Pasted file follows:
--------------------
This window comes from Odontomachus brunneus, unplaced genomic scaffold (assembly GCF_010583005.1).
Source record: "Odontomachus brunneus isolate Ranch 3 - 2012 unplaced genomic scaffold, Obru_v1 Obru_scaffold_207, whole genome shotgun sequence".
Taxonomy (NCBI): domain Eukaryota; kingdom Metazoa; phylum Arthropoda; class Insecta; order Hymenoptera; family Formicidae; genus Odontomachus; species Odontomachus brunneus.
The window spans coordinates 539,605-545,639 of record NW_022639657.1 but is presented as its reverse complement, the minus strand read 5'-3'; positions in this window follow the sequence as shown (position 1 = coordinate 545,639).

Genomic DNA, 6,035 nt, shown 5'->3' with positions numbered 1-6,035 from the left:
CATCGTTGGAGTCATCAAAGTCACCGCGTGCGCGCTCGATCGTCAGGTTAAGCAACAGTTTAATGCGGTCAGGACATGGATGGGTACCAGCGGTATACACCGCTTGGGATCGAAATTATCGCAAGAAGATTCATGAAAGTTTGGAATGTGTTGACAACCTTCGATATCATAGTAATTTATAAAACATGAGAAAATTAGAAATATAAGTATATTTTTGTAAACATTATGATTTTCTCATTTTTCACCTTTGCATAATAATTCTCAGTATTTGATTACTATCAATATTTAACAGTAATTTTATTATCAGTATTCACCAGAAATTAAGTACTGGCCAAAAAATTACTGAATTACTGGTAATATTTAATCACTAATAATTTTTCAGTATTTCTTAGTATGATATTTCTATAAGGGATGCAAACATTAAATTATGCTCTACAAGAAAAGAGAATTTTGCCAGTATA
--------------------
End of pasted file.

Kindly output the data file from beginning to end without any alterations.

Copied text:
This window comes from Odontomachus brunneus, unplaced genomic scaffold (assembly GCF_010583005.1).
Source record: "Odontomachus brunneus isolate Ranch 3 - 2012 unplaced genomic scaffold, Obru_v1 Obru_scaffold_207, whole genome shotgun sequence".
Taxonomy (NCBI): domain Eukaryota; kingdom Metazoa; phylum Arthropoda; class Insecta; order Hymenoptera; family Formicidae; genus Odontomachus; species Odontomachus brunneus.
The window spans coordinates 539,605-545,639 of record NW_022639657.1 but is presented as its reverse complement, the minus strand read 5'-3'; positions in this window follow the sequence as shown (position 1 = coordinate 545,639).

Genomic DNA, 6,035 nt, shown 5'->3' with positions numbered 1-6,035 from the left:
CATCGTTGGAGTCATCAAAGTCACCGCGTGCGCGCTCGATCGTCAGGTTAAGCAACAGTTTAATGCGGTCAGGACATGGATGGGTACCAGCGGTATACACCGCTTGGGATCGAAATTATCGCAAGAAGATTCATGAAAGTTTGGAATGTGTTGACAACCTTCGATATCATAGTAATTTATAAAACATGAGAAAATTAGAAATATAAGTATATTTTTGTAAACATTATGATTTTCTCATTTTTCACCTTTGCATAATAATTCTCAGTATTTGATTACTATCAATATTTAACAGTAATTTTATTATCAGTATTCACCAGAAATTAAGTACTGGCCAAAAAATTACTGAATTACTGGTAATATTTAATCACTAATAATTTTTCAGTATTTCTTAGTATGATATTTCTATAAGGGATGCAAACATTAAATTATGCTCTACAAGAAAAGAGAATTTTGCCAGTATA